Originally Answered: Insects flying inside a moving vehicle travel with it, though not in contact with the vehicle How? Dont laugh.?
OK. I will try to answer your questions. But in order not to be complicated, I may have to be a bit wordy.
Lets assume the windows are closed. They do not have to be, but it makes it clearer what is going on in the car.
When the car starts from a stop, the air in the car is not moving, and let us say that the insects are hovering in the air, just in the middle of the car.
When you begin to accellerate, both the insects and the air shifts towards the rear of the car, just like a car-full of balloons would shift backwards if you accellerated. The balloons would move back and get a bit squeezed together, ready to spring forward again. The air pressure increases in the air to the rear, and drops slightly in the air in the front of the car. This is a little complicated, but you can see that if there was a tub of water in the car, it would slosh towards the back of the car - and it would stay sloshing, but 'leaning' backwards, as long as the car continued to accellerate. The air does something like that, but instead of sloshing, the part under more pressure - the part being rammed into the back window - gets slightly compressed.
(The back of the car now is pushing the air mass, accellerating the air mass forward.) And then this pressure in the back of the car tries to expand forwards in the car, and it in doing that, it accellerates the air and the insects forward.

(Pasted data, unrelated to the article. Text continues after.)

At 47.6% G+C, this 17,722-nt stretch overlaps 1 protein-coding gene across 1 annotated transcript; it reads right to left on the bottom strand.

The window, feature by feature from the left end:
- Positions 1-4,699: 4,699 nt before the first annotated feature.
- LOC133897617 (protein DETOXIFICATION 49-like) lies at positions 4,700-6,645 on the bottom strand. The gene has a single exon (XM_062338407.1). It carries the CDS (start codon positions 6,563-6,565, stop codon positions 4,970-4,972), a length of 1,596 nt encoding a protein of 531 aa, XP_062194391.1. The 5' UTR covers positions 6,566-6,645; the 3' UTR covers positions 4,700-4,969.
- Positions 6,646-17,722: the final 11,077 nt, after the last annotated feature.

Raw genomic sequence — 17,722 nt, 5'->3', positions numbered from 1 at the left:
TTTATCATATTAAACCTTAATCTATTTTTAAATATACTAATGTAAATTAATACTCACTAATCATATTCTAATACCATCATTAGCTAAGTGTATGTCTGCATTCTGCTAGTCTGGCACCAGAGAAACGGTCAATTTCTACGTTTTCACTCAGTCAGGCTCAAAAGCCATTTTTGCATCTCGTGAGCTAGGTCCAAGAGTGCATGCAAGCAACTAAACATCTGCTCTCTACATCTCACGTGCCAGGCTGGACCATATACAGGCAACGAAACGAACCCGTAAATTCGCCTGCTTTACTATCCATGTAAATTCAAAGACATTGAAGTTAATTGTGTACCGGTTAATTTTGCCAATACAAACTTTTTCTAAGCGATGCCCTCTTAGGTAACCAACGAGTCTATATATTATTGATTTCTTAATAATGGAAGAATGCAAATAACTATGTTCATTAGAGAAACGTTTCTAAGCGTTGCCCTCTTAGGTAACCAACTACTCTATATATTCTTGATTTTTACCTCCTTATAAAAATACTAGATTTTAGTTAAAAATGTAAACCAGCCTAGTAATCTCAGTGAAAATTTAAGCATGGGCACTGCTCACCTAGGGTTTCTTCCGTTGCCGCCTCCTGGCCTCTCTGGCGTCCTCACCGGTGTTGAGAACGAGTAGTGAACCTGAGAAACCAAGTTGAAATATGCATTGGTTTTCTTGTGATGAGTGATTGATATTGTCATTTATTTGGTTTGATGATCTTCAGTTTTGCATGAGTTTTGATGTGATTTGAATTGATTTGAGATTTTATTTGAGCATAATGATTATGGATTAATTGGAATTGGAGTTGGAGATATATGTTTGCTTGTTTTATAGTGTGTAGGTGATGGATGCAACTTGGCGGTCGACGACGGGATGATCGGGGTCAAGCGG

So the energy the motor has produced is transferred to the air by the pressure of the rear window, and that air pushes the air in front of it, and so forth, and even the insects eventually get pushed along. They may not get pushed along 100% - they may have to do a little flying to catch up with the moving air - but the air does most of the work.
The insects are not getting a free ride. The car's engine is moving the cars body and that is moving the air and the insects. If you measured the energy that it took the motor to bring the car to speed, you would see that there would be a difference with and without the insects.
Yes. OK. I lied. You probably would have a very VERY difficult time getting a measurement that precise. But it is really what is happeneing.
Next is the question of the plane taking off or not taking off due to the earths rotation. This is a question of relative motion.
There are two points that are interesting here.
The first is what it takes to get a plane to fly, and that is the speed of the air over the upper surface of the plane's wing. To get the plane to fly, to lift, you only need to move the plane, say, 250 miles faster than the air, and since the air is not moving with regard to the ground, you only need to get the plane to move at 250 mph with regard to the groound.
The other point is that you are moving, when you are in the air, relative to the air. And if the air is not moving relative to the ground, then you are also moving at that same speed relative to the ground.
So it really does not matter if the ground is moving - rotating - or not. Just as it does not matter that the planet is revolving around the sun, or that the entire solar system is moving in a galaxy that is moving relative to other galaxies.
The concept of relative motion is not so easy if you are not accustomed to it, but it is a matter of common experience: when you are in a train or plane and get up to walk around, you can notice that even though the plane or train is moving very quickly, you can walk back and forth with 'the usual' effort.
Well, who knows? Maybe I managed to express it clearly.